The couple dated six months before they got engaged. During that time, Marianne got to know Helen. She had so many questions about the mysterious baker.

It quickly became clear that Helen was the love of Ernie’s life — the one one who got away. He was obsessed with her, even after she remarried.

The feelings ran both ways.

Helen described how she and Ernie had started their life together in Israel after their release from the British camps in Cyprus. 

At one point, Ernie opened a bakery, and the couple lived in a unit right upstairs. Helen rarely saw her husband, because Ernie would not let her help in the kitchen.

Then she got pregnant with Morde. 

What happened next was a precursor of what was to come.

When she was in labor upstairs, Ernie was so busy with the bakery that he couldn’t take time to be by his wife’s side. All day, he ran back and forth up the stairs, from the bakery to the bedroom and back.

When Morde was finally born, Ernie was downstairs in the bakery.

For the young couple, there were other misfires.

Helen loathed Ernie’s rudeness. She hated how he talked to her, in the kitchen especially, in front of employees or even when the two were alone. 

He made her feel stupid. 

When Morde was still young, Helen’s older brother Max approached her about emigrating to the U.S. He’d never liked Ernie in the first place — said he was too tall for Helen — and he knew his sister was unhappy.

And so, on a lark, she accepted his offer, leaving Morde behind with his father because visas were so hard to come by. 

Once in the Bay Area, Helen got a factory job. She learned English. At the synagogue, she stood out. Men competed for her attentions. They took her dancing and to the movies.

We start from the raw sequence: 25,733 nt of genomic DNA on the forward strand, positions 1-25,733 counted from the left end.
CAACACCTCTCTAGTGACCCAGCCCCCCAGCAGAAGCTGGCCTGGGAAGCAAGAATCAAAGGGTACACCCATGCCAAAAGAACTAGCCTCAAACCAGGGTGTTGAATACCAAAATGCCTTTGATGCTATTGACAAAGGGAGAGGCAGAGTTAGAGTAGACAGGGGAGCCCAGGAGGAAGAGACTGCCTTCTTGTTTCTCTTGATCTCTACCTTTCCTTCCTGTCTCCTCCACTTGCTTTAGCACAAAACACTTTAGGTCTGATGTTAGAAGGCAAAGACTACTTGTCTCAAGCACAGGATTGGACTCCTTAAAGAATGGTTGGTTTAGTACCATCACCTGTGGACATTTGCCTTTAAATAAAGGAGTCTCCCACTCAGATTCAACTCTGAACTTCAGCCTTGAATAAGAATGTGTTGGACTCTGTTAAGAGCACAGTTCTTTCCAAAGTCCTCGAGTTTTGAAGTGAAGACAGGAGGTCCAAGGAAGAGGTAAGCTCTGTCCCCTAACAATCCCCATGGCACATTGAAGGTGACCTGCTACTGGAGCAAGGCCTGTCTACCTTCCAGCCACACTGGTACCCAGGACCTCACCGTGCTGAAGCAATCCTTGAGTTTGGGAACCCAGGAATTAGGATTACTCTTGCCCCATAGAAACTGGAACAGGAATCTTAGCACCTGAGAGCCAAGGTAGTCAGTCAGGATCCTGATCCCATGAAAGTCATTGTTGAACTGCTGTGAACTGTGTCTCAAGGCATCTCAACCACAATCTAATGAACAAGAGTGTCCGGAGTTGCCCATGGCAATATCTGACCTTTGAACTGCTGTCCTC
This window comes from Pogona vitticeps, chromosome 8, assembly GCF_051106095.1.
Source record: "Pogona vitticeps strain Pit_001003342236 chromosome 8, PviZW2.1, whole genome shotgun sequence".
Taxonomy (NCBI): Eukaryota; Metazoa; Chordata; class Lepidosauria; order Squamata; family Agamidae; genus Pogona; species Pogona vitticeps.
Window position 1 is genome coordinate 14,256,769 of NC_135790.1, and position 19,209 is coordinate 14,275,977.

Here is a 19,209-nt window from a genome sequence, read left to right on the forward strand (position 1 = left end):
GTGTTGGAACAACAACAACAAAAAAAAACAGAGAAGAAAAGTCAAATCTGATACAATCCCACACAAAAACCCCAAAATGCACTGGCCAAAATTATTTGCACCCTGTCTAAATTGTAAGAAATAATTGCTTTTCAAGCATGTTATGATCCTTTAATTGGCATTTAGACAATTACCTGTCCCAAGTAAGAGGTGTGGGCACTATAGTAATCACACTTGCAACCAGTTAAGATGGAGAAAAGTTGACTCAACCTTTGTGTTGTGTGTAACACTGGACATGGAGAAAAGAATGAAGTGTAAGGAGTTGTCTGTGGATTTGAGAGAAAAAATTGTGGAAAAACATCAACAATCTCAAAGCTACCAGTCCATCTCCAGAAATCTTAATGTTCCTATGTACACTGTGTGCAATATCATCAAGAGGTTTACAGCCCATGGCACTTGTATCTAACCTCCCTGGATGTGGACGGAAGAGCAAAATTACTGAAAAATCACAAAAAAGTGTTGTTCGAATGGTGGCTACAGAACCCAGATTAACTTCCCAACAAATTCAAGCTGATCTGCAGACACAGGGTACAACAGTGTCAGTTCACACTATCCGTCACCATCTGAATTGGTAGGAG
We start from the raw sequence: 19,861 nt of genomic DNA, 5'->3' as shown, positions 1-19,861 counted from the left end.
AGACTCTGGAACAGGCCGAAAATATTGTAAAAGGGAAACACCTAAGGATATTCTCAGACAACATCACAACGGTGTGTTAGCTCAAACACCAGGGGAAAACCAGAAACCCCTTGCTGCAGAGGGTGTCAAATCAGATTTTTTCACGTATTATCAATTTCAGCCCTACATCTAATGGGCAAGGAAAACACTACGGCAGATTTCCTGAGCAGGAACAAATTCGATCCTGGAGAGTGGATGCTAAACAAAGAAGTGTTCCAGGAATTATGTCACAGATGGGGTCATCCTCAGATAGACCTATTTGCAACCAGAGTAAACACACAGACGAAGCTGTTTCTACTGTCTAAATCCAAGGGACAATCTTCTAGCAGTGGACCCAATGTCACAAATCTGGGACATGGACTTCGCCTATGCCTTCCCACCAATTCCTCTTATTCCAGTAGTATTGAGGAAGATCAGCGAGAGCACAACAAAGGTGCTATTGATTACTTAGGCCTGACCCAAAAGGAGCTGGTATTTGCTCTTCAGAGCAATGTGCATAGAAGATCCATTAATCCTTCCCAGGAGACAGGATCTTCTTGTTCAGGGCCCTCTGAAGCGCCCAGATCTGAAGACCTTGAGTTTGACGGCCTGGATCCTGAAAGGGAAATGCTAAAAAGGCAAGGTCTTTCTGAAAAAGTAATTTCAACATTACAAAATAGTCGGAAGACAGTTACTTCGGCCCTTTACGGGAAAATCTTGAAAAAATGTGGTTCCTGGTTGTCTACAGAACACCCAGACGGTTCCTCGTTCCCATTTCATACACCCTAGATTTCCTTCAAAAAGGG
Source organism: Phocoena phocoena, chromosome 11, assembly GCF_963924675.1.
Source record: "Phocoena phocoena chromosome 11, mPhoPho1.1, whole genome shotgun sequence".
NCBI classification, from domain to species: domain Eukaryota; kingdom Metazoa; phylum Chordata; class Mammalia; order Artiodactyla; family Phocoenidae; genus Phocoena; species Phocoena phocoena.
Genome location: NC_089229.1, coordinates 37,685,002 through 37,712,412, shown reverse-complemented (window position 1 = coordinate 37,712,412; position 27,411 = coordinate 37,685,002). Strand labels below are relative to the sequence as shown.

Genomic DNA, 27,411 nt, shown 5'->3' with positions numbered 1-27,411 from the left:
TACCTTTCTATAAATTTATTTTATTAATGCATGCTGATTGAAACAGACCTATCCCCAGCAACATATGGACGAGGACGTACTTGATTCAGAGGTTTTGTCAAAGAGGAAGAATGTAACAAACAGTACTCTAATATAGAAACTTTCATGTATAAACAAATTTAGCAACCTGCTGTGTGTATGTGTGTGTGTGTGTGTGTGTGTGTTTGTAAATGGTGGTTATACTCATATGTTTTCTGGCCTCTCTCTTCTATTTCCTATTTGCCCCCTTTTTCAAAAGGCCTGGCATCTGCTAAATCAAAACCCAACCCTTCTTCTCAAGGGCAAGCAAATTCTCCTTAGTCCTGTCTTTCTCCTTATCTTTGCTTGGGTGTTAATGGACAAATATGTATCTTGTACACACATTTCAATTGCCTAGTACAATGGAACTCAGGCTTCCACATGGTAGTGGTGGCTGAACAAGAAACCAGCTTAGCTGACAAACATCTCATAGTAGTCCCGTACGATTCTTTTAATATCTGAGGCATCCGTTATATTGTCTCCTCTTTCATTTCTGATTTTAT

For the first time in years, Helen felt attractive again.

“I realized that I wasn’t that stupid after all,” she told Marianne. “Men wanted me.”

Helen soon bought her own car, got an apartment and became even more independent. 

By the time Ernie arrived in the U.S. a few years later, sponsored by Helen’s older brother Max, who apparently relented in his dislike for his brother-in-law, their relationship had irreparably changed. 

Ernie took her to dinner, tried to win her back. But Helen loved her new life. She slowly broke the news that things were different between them.

As Morde got older, Helen playfully criticized him: “Don’t be like your father. Treat women like they’re a queen.” Or she’d say, “Look at that. You’re just like your father.”

Then Helen met Maurice, a 48-year-old Polish immigrant who had survived a hard-labor camp during the war. He was Ernie’s opposite: Very religious; a smooth talker. And he didn’t like the way Ernie treated people, especially Helen. 

They dated eight years. Finally Helen’s brother told her: He’s not going to wait forever. Ernie was crushed when Helen announced her wedding plans. All these years, he’d secretly hoped that Helen would return to him.

Still, even after Maurice and Helen were married, Ernie stayed in the picture. 

He was invited to all the couple’s social functions. He and Helen spoke by phone most every day. She even offered advice on women Ernie should pursue. 

Helen told the stories, how Ernie was always considered part of the family.

“My God!” Marianne told her one day. “You’re still in love with him!”

“I love him very much because he was my first,” Helen told her. “But am I still in love with him? No.”

Ernie was a hard man, she’d repeat. But he was a good man. 

NEXT: Ernie returns home long after the war to find wounds that haven’t healed